Kairouan, Tunisia, is one of the oldest Islamic cities in the world. Founded in 670 CE as a garrison town by ʿUqba b. Nafiʾ, it quickly grew in size and stature. In the ninth century, Kairouan was already home to important scholars of Islamic law, theology, Qurʾanic studies and other fields. By the time Cairo was built in 969, Kairouan was attracting students from as far away as Iraq and Spain.
The National Laboratory for the Preservation and Conservation of Parchment and Manuscripts (NLPCPM) in Raqqada, Kairouan, holds several manuscript collections, but the oldest of these is the legacy of the ancient teaching mosque in Tunisia’s holiest city. Originally stored in the maqṣūra, an enclosed space near the front of the mosque, these artefacts are of unparalleled importance for understanding early Islamic history. To the best of our knowledge the NLPCPM holds the oldest near-intact collection of Islamic manuscripts in the world, containing 23 of the 30 Islamic literary manuscripts that can be confidently dated to 900 CE or earlier.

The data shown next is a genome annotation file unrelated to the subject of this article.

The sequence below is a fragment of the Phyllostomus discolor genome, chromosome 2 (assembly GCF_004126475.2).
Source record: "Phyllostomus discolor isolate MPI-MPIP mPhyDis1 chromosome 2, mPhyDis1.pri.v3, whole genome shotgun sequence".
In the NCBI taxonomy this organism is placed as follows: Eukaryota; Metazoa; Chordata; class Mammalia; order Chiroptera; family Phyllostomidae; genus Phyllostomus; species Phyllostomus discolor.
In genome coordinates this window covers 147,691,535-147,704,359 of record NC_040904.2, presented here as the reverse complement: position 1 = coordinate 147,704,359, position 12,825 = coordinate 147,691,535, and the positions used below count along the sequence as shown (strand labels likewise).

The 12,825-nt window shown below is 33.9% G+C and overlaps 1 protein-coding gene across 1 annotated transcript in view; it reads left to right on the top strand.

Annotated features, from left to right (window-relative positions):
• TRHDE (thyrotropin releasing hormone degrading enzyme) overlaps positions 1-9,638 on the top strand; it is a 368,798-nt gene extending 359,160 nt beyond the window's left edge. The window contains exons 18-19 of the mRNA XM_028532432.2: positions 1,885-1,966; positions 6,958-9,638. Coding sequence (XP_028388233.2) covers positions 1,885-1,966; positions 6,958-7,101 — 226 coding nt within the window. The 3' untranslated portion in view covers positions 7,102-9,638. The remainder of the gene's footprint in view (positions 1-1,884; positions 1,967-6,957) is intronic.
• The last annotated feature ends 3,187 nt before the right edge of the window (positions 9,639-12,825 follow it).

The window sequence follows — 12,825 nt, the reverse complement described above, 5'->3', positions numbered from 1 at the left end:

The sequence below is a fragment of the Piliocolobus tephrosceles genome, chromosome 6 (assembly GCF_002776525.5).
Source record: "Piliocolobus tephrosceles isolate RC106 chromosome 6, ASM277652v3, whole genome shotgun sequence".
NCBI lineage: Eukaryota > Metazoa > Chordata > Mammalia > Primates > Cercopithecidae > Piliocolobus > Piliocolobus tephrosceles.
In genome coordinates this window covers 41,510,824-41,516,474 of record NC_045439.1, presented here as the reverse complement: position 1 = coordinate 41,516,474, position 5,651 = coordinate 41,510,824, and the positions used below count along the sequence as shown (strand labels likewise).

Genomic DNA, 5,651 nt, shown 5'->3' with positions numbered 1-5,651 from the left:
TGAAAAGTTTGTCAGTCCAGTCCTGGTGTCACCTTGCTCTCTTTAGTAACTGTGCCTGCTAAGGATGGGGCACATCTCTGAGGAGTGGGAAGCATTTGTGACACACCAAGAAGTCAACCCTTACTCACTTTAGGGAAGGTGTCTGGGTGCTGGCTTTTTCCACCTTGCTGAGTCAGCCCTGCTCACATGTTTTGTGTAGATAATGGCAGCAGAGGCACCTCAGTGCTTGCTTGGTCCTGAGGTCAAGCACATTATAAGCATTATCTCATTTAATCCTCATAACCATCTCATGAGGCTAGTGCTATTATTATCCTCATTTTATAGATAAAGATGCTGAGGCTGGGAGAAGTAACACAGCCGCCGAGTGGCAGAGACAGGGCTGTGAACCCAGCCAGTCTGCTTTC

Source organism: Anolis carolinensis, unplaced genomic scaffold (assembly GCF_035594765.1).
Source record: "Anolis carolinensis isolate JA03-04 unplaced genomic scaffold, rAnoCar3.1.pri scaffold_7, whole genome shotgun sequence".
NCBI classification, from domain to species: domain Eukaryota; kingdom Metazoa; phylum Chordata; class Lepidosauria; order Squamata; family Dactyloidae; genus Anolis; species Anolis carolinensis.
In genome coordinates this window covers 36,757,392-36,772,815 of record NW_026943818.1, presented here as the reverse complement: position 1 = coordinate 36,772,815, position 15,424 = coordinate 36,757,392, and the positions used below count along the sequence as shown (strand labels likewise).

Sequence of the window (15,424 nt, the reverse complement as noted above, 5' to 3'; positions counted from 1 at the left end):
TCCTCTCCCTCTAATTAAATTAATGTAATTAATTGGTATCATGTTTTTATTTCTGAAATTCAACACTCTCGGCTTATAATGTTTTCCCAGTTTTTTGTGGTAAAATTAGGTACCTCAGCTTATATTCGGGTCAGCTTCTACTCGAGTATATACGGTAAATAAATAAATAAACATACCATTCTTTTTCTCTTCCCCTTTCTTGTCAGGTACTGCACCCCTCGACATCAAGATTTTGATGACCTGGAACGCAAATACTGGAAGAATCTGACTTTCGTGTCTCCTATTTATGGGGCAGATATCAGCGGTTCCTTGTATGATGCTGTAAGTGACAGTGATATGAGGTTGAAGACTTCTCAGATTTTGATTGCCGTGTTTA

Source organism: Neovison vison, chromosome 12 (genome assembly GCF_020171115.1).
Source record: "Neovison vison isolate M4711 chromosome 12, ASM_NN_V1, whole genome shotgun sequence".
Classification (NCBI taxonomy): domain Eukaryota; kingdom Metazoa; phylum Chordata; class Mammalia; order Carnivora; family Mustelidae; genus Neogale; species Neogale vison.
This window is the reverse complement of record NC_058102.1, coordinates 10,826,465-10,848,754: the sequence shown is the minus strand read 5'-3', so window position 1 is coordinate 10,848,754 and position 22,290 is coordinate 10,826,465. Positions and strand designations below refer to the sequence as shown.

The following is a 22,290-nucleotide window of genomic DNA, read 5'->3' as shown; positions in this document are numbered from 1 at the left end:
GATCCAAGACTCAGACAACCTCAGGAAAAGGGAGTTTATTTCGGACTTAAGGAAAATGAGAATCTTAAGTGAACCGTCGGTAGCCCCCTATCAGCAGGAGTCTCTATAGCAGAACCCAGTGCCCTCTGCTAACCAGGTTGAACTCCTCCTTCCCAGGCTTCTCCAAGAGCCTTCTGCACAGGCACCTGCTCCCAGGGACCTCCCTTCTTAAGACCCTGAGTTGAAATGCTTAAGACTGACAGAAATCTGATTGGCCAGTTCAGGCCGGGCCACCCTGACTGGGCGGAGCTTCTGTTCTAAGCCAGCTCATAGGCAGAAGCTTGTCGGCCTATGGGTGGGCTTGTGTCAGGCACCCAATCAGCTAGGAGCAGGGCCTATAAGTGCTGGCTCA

These include a fragment of the Mudawwana by Sahnun b. Saʿid that was studied with the master himself in the year AH 235 (849-850 CE), five years before his death in 240/854. There are also two dated fragments on paper, centuries before this material was used in Europe, and many beautiful ancient Qurʾan manuscripts.
A new inventory is being constructed, but altogether, the NLPCPM’s collection appears to comprise
- more than 40,000 disbound leaves from Qurʾanic manuscripts, both parchment and paper;
- more than 2,500 disbound leaves from non-Qurʾanic manuscripts, primarily parchment;
- some 179 loose manuscript bindings;
- about 2,200 paper manuscript codices;
- around 150 papyri.
Text by Jonathan Brockopp